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Old 08-16-2012, 06:45 PM   #4
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Re: Hospital

this so brings me back 3 years ago when my mom passed. the nh did not call the hospital right away. i kept going over it and over it in my mind. my mom died of copd and not demtentia. the only peace i have is i was at the hospital before she went into a coma. she said debbie i am so scared and i told her she will be fine and hugged and kissed her. time is a healer and the thoughts will be leaving you. hugs to you

 
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Old 08-16-2012, 08:55 PM   #5
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Re: Hospital

Nina, in home care givers do not have the expertise and availability of medical support personnel to decide what is important or life threatening. They will tend to send a loved one to be checked out for minor symptoms just in case. Also your FIL was much earlier in the disease.

In a care facility there are usually doctors and nurses to assess the situation. If they can handle whatever is going on they do not transport the residents to the hospital. But if the patient become critical or they believe there is a good reason then they do send them to the hospital.

When you make the decision to go with Palliative care it changes dramatically. At that point you are concerned with comfort. Most dementia patients do not die of dementia. The dementia does deteriorate the body, decrease the immune system, and limit the ability to recover. It is normally some other complication that takes their life (pneumonia, heart attack, stroke... and many other causes). At the point of Palliative care you keep them pain free and let the progression of the dementia and other complications take their course. You may try antibiotics to cure an infection or use oxygen in place for breathing difficulties... but these are also comfort measures. The facility can do as much as the hospital can.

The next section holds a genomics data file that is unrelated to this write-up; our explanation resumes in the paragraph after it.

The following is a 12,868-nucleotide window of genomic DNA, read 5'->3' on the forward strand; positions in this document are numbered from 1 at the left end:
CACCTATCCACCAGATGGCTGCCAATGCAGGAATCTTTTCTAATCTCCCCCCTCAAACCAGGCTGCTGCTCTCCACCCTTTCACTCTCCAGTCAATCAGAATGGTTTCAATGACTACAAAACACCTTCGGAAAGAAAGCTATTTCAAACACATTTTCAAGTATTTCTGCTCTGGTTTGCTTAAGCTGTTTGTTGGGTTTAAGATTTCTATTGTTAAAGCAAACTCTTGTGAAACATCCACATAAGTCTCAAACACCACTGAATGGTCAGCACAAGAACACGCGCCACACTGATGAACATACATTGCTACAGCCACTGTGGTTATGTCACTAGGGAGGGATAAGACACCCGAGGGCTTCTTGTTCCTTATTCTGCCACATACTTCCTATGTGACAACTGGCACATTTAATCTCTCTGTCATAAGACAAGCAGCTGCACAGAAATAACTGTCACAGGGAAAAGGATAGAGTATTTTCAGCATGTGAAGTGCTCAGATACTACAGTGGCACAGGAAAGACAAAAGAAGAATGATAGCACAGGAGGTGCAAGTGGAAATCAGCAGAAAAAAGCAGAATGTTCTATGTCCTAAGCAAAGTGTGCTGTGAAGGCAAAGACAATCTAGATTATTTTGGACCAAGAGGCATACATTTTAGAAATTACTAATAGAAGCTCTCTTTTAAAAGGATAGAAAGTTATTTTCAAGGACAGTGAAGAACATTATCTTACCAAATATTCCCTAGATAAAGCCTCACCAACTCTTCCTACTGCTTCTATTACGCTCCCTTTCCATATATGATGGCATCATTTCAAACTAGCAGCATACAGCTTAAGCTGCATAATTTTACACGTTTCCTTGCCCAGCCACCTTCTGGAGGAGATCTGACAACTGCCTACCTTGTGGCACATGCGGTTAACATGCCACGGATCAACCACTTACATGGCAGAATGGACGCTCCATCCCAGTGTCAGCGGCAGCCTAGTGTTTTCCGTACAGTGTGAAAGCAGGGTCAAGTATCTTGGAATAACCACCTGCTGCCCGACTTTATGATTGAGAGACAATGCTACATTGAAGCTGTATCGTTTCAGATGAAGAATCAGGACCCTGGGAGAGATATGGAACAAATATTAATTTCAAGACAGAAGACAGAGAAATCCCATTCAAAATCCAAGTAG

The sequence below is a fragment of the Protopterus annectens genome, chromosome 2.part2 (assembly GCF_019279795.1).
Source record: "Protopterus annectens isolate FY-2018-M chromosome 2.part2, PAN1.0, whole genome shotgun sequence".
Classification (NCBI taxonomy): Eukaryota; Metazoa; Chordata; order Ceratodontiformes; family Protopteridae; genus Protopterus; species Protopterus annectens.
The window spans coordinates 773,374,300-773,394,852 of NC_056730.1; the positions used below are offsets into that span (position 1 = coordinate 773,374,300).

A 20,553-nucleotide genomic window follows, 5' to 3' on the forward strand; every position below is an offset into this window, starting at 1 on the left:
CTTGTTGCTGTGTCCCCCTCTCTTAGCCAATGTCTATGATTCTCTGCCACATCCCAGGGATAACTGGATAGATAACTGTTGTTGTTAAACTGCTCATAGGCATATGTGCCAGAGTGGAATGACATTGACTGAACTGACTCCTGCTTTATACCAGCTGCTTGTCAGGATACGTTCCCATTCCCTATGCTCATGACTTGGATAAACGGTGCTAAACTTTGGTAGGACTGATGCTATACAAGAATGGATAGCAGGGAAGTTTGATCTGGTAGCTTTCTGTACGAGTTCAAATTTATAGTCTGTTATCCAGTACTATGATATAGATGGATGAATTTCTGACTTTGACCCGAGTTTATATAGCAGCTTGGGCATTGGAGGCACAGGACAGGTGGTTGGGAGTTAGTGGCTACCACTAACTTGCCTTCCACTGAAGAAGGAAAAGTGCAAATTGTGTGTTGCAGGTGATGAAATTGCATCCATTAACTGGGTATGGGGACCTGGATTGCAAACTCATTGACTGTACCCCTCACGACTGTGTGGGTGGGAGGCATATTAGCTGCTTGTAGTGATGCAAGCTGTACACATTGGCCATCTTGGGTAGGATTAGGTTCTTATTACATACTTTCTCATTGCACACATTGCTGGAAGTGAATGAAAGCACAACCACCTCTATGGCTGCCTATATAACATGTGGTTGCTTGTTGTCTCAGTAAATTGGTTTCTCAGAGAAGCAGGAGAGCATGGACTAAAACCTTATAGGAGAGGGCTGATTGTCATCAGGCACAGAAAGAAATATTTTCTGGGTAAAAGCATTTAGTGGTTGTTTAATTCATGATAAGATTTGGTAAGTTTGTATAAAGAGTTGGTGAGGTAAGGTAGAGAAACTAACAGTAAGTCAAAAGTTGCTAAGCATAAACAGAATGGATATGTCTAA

Dad had vascular dementia. He also had chronic heart disease and some other medical problems. For a while he would go to the heart doctor, have stents, etc. Then the family, along with his cardiologist, decided it was time to stop the aggressive treatment. He did not understand that he needed to lay still after the last stint and bled out. It was scary and what lead us to decide... no more! Other problems were address over the next two years. He had antibiotics for a UTI. He had PT for his arthritic knees. He was in the ER for falls. Then the decision was made (mainly because of the trauma of each ER visit) that we would go with Palliative care. From that date he never did go back to the hospital. I am not sure if he died of heart failure or kidney failure but it was peaceful, in his familiar surroundings of the facility, with his family around him... including Mom.

SO have peace in what was done. Perhaps it was sooner than you expected but again... they chose the time. I never imagined that Dad would live over 2 years after the cardiologist released him but he did

Love, deb

 
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Old 08-17-2012, 05:22 AM   #6
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Re: Hospital

Re: Hospitalization

In my opinion, be glad that your father was spared the confusion of the hospital. The hospital is geared for actue intervention. Alzheimers doesn't require or benefit from the hospital in any way. I signed papers to the effect that my father NOT be taken to the hosptal for any reason. It just adds confusion for a person that is already confused. You did the right thing. The hospital would do more harm (not purposely) than good. There is a time to let go.

Try to remember the good times. I started to write my memoirs, which awakened a lot of funny and happy memories.